Monday, December 11, 2006
Hot Links: How far would you go?
Posted By CNN: 11:13 AM ET
There are many Chileans that remain as "LOS DESAPARECIDOS" to this very day; another of this brutal dictator's, dare we say, "HANDY WORK."
Posted By Anonymous Liz Walters, Howell, NJ. : 11:40 AM ET
Posted By Anonymous Liz Walters, Howell, NJ. : 11:48 AM ET
Everytime a famous person has un untimely death, especially if they were beloved around the world, there seems to be a need to find a mysterious cause of death. Case in point Elvis, JFK & many more. Its easier to accept with a conspiracy theory than to think there is an everyday simple reason for the world to lose such people. The driver of Diana's car was drunk, they were going too fast and the paparrazi were following them. That would be more than enough to make them crash.
Posted By Anonymous Bev Ontario Canada : 11:51 AM ET
So,we now have confirmation Henry Paul was drunk. Does it really matter ??? Princess Diana was someone very very special and it's good to keep on talking about her but at some point, just out of respect for her sons and family, isn't about time we let her rest in peace ??? Shouldn't we just focus on all the people she helped instead ???
Posted By Anonymous Manon, Longueuil, Quebec : 11:51 AM ET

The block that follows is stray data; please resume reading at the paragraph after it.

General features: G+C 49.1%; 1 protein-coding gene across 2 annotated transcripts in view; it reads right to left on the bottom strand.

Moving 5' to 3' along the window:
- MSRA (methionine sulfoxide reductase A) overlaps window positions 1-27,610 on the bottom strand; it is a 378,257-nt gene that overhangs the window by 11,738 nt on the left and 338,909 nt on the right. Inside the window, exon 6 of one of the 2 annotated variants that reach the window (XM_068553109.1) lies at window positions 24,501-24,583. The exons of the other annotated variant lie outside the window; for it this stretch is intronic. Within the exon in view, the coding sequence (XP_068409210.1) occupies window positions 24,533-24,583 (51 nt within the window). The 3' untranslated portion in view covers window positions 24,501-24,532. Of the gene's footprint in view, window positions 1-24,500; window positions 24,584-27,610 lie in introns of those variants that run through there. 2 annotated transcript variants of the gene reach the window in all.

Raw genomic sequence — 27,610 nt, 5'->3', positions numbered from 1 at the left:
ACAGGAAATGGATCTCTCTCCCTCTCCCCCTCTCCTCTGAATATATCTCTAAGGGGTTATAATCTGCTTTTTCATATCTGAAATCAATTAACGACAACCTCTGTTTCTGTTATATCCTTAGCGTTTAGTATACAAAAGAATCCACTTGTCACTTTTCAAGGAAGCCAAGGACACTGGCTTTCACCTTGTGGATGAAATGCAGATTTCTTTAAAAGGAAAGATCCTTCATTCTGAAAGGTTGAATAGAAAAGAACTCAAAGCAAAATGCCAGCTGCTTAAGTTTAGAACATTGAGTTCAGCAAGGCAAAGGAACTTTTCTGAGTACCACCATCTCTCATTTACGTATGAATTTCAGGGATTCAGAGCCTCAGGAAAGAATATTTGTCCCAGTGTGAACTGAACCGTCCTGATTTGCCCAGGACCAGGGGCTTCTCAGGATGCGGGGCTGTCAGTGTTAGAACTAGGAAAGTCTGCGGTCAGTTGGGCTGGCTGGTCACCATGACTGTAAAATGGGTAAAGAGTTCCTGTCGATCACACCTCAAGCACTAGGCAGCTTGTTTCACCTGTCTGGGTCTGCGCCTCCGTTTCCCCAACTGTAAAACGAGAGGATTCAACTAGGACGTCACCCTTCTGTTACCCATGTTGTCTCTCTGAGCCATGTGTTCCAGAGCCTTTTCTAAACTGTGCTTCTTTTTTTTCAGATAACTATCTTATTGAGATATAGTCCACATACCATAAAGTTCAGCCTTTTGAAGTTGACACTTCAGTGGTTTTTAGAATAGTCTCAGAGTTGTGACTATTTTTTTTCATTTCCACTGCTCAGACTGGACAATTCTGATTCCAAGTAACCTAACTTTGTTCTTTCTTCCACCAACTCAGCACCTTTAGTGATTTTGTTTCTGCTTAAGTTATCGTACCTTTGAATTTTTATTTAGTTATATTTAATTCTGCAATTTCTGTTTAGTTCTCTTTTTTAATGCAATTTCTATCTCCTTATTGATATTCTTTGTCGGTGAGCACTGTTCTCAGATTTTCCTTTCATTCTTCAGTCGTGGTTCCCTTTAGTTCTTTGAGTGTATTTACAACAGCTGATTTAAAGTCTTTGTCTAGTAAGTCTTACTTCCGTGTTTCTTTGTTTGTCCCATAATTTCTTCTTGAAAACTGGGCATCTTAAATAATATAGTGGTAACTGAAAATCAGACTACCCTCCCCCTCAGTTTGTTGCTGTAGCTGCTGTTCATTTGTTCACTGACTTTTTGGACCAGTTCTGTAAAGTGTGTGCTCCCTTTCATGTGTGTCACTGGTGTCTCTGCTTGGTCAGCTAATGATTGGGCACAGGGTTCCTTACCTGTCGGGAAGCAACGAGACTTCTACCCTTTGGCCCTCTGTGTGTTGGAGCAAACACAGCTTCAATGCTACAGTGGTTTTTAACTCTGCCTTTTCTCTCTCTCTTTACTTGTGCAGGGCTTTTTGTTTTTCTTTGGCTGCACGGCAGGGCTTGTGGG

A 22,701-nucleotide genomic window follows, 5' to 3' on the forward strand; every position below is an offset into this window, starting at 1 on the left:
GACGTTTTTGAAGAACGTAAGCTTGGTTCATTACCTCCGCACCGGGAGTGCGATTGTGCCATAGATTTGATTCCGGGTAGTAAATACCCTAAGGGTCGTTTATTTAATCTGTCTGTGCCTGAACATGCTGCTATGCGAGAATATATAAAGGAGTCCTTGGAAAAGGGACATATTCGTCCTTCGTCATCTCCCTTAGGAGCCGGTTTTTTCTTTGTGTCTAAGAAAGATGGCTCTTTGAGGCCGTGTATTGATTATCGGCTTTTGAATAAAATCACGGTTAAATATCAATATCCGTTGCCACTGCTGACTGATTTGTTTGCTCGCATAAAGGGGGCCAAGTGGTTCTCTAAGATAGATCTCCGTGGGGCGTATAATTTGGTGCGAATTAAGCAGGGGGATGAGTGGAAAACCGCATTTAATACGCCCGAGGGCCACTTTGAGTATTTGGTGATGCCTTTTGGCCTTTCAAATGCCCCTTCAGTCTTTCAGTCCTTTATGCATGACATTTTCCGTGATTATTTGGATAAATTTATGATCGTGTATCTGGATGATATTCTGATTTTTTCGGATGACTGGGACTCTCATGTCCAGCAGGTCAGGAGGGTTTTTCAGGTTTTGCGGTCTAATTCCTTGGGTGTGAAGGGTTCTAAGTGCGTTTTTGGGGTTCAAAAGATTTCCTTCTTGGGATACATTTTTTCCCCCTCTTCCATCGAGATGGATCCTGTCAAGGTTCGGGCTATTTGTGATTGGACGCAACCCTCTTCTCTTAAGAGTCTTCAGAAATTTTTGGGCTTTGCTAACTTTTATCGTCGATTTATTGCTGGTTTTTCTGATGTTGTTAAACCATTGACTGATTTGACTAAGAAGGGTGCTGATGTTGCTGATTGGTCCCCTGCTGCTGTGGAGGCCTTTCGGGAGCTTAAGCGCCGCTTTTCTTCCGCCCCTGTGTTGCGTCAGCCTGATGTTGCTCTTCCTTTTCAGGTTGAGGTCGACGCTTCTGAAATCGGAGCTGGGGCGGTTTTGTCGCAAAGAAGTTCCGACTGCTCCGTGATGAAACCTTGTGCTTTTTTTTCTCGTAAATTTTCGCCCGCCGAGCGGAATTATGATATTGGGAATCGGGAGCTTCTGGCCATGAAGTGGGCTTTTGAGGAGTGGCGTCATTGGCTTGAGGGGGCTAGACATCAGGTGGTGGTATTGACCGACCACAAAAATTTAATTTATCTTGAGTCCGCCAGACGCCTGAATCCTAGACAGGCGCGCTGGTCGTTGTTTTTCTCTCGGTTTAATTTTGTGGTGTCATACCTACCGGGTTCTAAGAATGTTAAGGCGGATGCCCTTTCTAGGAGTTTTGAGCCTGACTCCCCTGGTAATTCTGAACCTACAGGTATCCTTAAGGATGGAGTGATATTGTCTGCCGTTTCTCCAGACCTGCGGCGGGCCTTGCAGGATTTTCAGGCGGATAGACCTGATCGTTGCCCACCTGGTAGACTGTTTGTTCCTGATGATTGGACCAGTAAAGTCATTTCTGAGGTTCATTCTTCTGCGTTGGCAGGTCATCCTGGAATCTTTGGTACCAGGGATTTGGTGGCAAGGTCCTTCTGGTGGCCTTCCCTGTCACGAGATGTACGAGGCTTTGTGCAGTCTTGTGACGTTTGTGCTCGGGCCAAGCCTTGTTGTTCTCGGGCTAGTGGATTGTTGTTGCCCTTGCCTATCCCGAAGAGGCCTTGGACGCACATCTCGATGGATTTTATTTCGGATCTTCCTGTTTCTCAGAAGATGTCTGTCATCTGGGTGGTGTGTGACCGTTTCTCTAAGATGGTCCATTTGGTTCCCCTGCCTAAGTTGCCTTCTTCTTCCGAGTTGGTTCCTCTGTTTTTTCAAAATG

You have some very interesting topics here. I think they prove one point for the AC360, "how far would you go" segment. Perfection is not a word that would fit, when describing the world. It's imperfections are what make daily life the most fun. No one person has complete control over their lives. So how far would I go for perfection? Well, I'd go as far as to say..I'll leave the striving for perfection for others. Life is exhausting enough without the drive for perfection. I'll be content not being..Positively PERFECT.
Posted By Anonymous Lorie Ann, Buellton, Calif : 11:51 AM ET
I'm interested in the "How Far Would You Go" segment because I think we've created a society of crazed "perfection" seekers. I admit, there are plenty of things I would love to change but I've seen too many horror stories about botched plastic surgery. Honestly, if you are stupid enough to let a doctor in Mexico perform surgery on you in his house, you probably deserve to be permanently deformed. I actually saw a story about that once. I think too many of us have bought into that idea of what perfection is-but is that society's fault or the individual's? I'm not sure, but I do think there's entirely too much pressure to conform to someone else's ideals. If you've ever seen documentaries about "Operation Smile" it will make you think about what it would be like to be so afflicted. And all they want is to look normal. When I see things like that, I am very grateful,humbled, and ashamed.